Optimizing the Aerodynamic Efficiency of an Aircraft Nacelle
The nacelle is the cover or housing that holds engines, equipment, or fuel on an aircraft. Its design is crucial to the overall aerodynamic efficiency of the aircraft as it often holds key components such as the engine that cannot themselves be easily optimized for aerodynamic efficiency. Given the components the nacelle may house, certain properties, such as the air mass flow intake needed for the engine, needs to be maintained, while reducing the overall drag to increase aerodynamic efficiency.
Complex CFD models often take weeks to create, making optimization time-consuming and often times impractical. The challenge was to find the optimal aerodynamic design while substantially reducing the costs associated with traditional CFD modeling.
The Virtual Optimization Solution
Optimal Solutions Sculptor™ coupled with a multi-objective optimization code produced a design that showed a decrease in drag of more than one percent, a significant amount when the duty cycle of a typical nacelle is considered; this was done while decreasing the mass flow by less than 0.02 percent, increasing the overall efficiency of the nacelle. Moreover, Sculptor avoided time consuming operations on the Computer Aided Design (CAD) model and on the computational grid, since its morphing takes place over the model directly.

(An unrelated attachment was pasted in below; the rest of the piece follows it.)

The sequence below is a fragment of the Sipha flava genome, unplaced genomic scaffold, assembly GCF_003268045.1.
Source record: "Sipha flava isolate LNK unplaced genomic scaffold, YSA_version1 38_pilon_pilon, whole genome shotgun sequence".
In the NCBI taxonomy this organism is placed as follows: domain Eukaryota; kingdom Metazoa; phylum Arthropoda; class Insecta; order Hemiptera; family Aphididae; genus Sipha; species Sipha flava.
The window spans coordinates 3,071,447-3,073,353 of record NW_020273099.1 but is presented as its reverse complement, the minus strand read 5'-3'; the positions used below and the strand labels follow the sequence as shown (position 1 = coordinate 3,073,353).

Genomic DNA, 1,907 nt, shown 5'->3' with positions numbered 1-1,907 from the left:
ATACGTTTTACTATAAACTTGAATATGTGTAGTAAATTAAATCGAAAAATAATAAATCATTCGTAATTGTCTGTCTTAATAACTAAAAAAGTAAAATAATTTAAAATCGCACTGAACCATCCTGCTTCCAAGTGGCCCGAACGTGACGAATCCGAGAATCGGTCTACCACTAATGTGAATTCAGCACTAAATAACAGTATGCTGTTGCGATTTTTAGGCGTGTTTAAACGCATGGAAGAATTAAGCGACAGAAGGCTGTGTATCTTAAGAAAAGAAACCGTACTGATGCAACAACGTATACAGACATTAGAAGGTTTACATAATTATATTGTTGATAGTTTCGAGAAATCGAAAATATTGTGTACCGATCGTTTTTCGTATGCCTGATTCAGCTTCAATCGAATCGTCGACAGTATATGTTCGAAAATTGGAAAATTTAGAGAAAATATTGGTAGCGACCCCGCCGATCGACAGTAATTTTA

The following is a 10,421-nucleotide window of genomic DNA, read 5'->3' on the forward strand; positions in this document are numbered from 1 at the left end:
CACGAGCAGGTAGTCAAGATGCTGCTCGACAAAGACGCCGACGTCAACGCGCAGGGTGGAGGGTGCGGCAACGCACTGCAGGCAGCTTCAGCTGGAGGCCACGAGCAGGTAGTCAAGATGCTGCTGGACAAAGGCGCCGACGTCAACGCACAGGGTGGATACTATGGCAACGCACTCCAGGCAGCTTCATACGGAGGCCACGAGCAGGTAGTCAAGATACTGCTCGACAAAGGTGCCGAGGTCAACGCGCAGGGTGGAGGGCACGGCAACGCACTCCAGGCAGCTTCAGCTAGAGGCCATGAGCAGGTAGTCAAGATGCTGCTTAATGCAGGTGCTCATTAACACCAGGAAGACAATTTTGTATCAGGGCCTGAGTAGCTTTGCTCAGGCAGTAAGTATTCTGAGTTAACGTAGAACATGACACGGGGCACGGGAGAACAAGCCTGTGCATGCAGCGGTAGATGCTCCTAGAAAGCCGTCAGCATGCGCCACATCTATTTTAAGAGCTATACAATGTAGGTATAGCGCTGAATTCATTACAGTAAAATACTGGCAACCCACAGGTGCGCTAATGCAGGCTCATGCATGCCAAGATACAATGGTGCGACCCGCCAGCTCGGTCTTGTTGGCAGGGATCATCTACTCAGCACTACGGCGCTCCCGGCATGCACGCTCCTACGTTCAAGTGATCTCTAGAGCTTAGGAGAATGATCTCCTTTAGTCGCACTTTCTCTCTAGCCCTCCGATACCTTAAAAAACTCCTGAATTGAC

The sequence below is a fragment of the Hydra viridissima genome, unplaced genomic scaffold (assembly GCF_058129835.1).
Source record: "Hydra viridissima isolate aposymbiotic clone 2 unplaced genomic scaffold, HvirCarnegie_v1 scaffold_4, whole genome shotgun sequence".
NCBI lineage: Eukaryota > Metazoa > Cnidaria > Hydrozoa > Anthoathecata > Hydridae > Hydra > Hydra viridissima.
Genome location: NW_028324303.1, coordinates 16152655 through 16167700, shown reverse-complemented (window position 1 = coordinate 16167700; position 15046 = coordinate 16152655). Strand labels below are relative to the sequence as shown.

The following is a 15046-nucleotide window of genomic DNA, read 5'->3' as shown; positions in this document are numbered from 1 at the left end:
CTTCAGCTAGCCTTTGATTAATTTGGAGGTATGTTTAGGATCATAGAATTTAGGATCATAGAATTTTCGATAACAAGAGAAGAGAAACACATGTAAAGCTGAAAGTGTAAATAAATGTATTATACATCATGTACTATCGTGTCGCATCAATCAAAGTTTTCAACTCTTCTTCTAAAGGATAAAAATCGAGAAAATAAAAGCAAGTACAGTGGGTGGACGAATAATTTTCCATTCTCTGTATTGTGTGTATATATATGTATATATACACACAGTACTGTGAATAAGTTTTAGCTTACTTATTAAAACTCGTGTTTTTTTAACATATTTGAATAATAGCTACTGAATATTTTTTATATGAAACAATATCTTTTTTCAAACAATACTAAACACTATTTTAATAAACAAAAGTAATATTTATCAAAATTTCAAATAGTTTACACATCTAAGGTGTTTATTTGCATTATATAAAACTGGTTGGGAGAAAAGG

A simple optimization was setup for this nacelle. The goal was to reduce drag, while maintaining flow through the nacelle. Three parameters were setup to accomplish this task. The first parameter would change the radius of the inlet, the second would rotate the inlet of the nacelle and the third would translate the inlet in the x direction. Sculptor’s morphing technology was applied over a Computational Fluid Dynamic (CFD) model of the nacelle, to define the optimal surface for drag. The original mesh was read into Sculptor, and the model was prepared for morphing.
Using Arbitrary Shape Deformation (ASD) volumes over 35 different configurations were instantly tested, without the need of re-creating the mesh. By moving the control points, new configurations were created immediately and then submitted to CFD. Finally, the configuration giving the best results was chosen.
Sculptor, coupled with a CFD code, allowed the engineers to reach an optimal aerodynamic design in a just few days, while a CFD analysis on its own would have taken several weeks. The total costs according to the vendor were 90% less with respect to the traditional design method.
"This project proved that mesh deformation was applicable and even desired in our design process. It allowed our designers to make changes to the model without having to go to different departments for help."
Manager at the contractor site